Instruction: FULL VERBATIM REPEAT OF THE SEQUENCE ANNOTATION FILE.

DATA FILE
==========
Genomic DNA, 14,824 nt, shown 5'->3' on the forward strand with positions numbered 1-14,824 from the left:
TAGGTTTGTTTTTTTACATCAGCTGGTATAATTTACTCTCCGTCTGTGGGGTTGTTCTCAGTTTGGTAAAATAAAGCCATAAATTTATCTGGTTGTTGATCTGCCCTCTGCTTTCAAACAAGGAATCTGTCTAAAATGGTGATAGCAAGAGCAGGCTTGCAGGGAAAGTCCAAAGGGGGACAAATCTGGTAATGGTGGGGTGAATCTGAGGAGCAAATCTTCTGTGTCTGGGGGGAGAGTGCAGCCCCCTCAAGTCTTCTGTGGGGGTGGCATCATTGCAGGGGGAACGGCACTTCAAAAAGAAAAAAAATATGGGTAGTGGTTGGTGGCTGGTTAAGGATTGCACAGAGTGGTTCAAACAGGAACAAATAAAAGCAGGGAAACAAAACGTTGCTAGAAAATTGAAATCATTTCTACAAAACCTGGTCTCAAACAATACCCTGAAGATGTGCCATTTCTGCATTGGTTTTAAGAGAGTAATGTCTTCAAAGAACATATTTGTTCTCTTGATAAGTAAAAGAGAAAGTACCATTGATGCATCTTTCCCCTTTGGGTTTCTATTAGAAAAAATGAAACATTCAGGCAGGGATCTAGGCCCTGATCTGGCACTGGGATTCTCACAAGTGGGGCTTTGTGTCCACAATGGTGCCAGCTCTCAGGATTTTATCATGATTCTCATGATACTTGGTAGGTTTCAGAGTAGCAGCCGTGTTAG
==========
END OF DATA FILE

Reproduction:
Genomic DNA, 14,824 nt, shown 5'->3' on the forward strand with positions numbered 1-14,824 from the left:
TAGGTTTGTTTTTTTACATCAGCTGGTATAATTTACTCTCCGTCTGTGGGGTTGTTCTCAGTTTGGTAAAATAAAGCCATAAATTTATCTGGTTGTTGATCTGCCCTCTGCTTTCAAACAAGGAATCTGTCTAAAATGGTGATAGCAAGAGCAGGCTTGCAGGGAAAGTCCAAAGGGGGACAAATCTGGTAATGGTGGGGTGAATCTGAGGAGCAAATCTTCTGTGTCTGGGGGGAGAGTGCAGCCCCCTCAAGTCTTCTGTGGGGGTGGCATCATTGCAGGGGGAACGGCACTTCAAAAAGAAAAAAAATATGGGTAGTGGTTGGTGGCTGGTTAAGGATTGCACAGAGTGGTTCAAACAGGAACAAATAAAAGCAGGGAAACAAAACGTTGCTAGAAAATTGAAATCATTTCTACAAAACCTGGTCTCAAACAATACCCTGAAGATGTGCCATTTCTGCATTGGTTTTAAGAGAGTAATGTCTTCAAAGAACATATTTGTTCTCTTGATAAGTAAAAGAGAAAGTACCATTGATGCATCTTTCCCCTTTGGGTTTCTATTAGAAAAAATGAAACATTCAGGCAGGGATCTAGGCCCTGATCTGGCACTGGGATTCTCACAAGTGGGGCTTTGTGTCCACAATGGTGCCAGCTCTCAGGATTTTATCATGATTCTCATGATACTTGGTAGGTTTCAGAGTAGCAGCCGTGTTAG